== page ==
Intimate Apparel

  • Theatre
  • Drama
Critics' choice
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© Simon Annand

Rochelle Neil and Tanya Moodie

© Simon Annand

Tanya Moodie and Ilan Goodman

© Simon Annand

Tanya Moodie and Ilan Goodman

© Simon Annand

Tanya Moodie and Sara Topham

© Simon Annand

Tanya Moodie

As Laurence Boswell’s stunningly observed production opens, the whirr of a sewing machine being operated centre stage is resonant. It’s a symbol not just of female domesticity but of more profound changes happening across America. In just a few seconds, it establishes the way that Lynn Nottage’s poetic tale about a black seamstress in 1905 also tells the story of a country lurching towards modernity, a potent mix of shifting standards and fragmented dreams.

Yet as the title ‘Intimate Apparel’ suggests, it is through the delicately personal that the Pulitzer-winning Nottage’s play is political. Tanya Moodie’s Esther creates exquisite lacy underwear for bored married women, young girls about to embark on their wedding nights, and for a friend who is a prostitute. For each, the trying on of the new underwear represents a brief clash of fantasy with reality, provoking acerbic revelations about disinterested husbands, lovers with opium addictions and abusive fathers.

None of this deters Esther, 35, from the dream of finding perfect love – and it is no coincidence that she does so with a man thousands of miles away, working on the Panama Canal. In his first letter to Esther, he declares that ‘If importance be measured by how many men die, then this be real important work’. Esther is illiterate, so she enjoins her female clients to help her write letters back to her oppressed hero. Between his letters and their combined imaginations the image of an ideal husband is created – so it’s little wonder that Esther agrees to become his bride, even though the two only actually meet moments before the ceremony.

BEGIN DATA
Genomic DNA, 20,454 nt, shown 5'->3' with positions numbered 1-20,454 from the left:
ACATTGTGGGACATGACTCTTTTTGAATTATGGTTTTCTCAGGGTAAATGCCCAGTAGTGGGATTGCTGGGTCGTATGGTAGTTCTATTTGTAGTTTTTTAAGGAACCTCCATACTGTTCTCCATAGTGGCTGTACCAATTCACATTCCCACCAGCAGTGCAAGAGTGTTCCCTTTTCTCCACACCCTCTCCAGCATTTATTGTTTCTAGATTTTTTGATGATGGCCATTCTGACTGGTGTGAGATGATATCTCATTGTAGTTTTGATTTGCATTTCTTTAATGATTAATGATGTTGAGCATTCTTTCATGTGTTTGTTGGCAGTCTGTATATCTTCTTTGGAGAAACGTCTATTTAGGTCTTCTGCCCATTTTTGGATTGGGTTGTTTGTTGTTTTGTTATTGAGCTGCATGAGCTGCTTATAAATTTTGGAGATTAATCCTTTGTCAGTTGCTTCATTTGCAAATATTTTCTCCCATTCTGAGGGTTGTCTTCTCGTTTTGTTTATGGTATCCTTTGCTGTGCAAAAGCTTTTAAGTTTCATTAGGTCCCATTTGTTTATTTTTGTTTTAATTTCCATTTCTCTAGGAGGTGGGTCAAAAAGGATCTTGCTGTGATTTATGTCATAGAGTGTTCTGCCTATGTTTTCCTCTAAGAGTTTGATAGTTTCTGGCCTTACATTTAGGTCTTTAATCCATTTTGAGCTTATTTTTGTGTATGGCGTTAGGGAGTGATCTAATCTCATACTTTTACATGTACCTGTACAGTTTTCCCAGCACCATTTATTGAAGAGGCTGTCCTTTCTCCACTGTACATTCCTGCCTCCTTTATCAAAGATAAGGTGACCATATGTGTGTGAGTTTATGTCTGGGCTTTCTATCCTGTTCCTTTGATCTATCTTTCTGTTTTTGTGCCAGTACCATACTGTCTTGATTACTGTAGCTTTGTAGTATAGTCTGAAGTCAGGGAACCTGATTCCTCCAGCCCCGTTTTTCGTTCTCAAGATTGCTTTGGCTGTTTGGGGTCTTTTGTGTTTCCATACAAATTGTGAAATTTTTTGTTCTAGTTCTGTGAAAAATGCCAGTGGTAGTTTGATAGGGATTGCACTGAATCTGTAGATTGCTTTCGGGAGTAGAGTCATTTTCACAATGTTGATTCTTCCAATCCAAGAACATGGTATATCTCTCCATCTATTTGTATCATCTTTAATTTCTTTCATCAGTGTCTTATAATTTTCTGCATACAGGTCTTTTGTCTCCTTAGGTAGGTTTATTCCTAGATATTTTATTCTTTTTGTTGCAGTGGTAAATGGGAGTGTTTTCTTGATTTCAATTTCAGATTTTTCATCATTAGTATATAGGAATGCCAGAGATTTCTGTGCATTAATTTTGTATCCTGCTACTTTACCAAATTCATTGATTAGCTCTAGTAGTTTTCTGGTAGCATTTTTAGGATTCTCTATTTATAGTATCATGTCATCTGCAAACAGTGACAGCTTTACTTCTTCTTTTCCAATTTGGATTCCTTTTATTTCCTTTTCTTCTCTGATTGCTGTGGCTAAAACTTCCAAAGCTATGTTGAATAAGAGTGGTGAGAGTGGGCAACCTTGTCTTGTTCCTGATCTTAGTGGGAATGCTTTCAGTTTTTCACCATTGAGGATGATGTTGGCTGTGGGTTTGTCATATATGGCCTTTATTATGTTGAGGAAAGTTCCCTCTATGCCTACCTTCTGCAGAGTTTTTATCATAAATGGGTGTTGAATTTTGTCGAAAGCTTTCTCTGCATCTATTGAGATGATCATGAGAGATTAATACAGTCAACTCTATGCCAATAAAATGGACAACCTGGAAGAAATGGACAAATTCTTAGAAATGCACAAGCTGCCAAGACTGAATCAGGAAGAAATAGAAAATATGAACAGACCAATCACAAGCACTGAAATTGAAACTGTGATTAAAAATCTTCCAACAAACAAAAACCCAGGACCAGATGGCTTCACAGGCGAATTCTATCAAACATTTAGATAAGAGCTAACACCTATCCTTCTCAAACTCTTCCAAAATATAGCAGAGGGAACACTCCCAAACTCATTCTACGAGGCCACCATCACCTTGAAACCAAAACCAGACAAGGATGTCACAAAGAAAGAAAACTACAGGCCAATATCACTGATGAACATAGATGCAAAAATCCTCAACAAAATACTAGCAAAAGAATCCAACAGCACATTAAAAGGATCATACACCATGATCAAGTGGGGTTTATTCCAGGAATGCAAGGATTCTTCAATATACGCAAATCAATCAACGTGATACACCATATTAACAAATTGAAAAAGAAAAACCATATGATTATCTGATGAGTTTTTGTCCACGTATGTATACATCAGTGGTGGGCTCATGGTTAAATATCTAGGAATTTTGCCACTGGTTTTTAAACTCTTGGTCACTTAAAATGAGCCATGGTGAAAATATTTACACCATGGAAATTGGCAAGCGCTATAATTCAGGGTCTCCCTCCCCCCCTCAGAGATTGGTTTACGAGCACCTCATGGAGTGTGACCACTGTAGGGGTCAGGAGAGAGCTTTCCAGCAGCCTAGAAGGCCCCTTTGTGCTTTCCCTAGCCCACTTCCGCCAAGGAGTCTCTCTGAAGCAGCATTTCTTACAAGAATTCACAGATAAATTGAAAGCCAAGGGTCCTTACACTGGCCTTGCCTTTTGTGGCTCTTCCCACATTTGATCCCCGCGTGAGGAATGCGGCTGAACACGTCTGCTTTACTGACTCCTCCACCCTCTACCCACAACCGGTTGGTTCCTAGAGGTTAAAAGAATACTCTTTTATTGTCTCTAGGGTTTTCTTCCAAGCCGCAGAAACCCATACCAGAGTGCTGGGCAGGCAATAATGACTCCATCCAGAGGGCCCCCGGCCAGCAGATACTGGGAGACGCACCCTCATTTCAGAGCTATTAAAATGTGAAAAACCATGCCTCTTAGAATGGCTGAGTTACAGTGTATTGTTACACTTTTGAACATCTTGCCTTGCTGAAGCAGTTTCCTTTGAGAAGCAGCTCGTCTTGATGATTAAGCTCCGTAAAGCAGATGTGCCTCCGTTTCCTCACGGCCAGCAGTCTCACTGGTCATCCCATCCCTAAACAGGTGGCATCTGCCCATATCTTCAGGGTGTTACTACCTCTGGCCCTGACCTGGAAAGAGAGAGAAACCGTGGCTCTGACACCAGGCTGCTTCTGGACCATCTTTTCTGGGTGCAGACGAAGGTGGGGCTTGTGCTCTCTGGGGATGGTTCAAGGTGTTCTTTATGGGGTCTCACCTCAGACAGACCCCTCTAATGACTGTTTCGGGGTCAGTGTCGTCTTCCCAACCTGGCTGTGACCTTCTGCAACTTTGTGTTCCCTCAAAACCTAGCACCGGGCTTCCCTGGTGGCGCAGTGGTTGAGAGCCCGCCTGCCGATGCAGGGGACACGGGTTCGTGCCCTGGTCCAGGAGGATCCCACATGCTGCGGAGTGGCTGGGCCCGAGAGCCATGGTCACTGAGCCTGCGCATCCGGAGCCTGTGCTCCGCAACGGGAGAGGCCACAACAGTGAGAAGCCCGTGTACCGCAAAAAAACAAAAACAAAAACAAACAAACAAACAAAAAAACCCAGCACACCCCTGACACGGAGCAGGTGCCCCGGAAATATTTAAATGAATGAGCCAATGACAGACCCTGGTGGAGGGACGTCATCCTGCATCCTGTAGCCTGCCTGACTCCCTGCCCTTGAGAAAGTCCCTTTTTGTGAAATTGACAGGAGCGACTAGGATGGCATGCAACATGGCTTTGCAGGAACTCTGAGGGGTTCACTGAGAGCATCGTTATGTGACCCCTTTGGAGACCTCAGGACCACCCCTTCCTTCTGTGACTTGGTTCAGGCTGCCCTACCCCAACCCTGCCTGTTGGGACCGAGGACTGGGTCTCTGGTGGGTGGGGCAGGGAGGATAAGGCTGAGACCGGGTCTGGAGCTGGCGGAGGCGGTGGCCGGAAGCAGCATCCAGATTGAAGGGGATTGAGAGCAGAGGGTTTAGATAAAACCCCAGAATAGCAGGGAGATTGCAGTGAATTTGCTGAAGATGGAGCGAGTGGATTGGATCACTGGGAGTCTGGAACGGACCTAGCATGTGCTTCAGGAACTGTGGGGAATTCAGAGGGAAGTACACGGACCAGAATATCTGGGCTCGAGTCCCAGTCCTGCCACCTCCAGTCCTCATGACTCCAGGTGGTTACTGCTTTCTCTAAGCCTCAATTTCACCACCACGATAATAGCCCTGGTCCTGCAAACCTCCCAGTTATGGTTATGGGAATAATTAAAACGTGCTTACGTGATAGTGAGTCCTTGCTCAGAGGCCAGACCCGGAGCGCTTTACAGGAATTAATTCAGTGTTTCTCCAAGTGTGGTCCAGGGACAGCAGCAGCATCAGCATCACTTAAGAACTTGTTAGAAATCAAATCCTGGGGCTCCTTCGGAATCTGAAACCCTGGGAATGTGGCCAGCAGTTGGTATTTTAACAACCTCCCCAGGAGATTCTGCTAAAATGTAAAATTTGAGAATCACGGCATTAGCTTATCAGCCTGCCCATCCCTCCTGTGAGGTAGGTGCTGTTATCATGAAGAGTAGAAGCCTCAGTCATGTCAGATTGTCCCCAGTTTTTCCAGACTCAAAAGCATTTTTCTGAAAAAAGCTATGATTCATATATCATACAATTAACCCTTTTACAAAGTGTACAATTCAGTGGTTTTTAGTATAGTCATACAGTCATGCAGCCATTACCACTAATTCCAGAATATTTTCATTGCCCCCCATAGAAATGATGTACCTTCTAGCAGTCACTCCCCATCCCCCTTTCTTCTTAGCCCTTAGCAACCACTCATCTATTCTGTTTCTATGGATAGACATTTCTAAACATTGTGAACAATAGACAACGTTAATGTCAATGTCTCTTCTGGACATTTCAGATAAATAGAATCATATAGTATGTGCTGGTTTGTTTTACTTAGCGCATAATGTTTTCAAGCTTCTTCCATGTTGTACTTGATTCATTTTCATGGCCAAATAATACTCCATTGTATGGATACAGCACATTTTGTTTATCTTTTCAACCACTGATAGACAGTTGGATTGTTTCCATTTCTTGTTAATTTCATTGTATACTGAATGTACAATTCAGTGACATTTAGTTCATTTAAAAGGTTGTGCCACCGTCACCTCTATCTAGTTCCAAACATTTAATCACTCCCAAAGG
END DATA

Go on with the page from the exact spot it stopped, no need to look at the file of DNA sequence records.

Disillusion is inevitable, but this is no misery memoir, not least due to Moodie’s extraordinary stage presence. She can be brimful of joy or wretchedness at the drop of a seamstress’s pin, whether she is revelling in the beauty of a new piece of fabric or reeling at a friend’s betrayal. Against Mark Bailey’s ingenious compartmentalised set, the rest of the cast contribute equally strong performances.

Sarah Topham’s Mrs Van Burem exudes acerbic elegance as she talks about her infertility. Rochelle Neil is an enjoyably outrageous Mayme, all striped tights and attitude. And Ilan Goodman’s performance as the Jewish fabric salesman, who feels genuine passion for Esther because of their shared love of silks and satins, is a masterclass in suppressed emotion.

‘Intimate Apparel’ provides a perspective on lives at the turn of the twentieth century that is both profound and witty. Though its subject is lace, it has a core of steel

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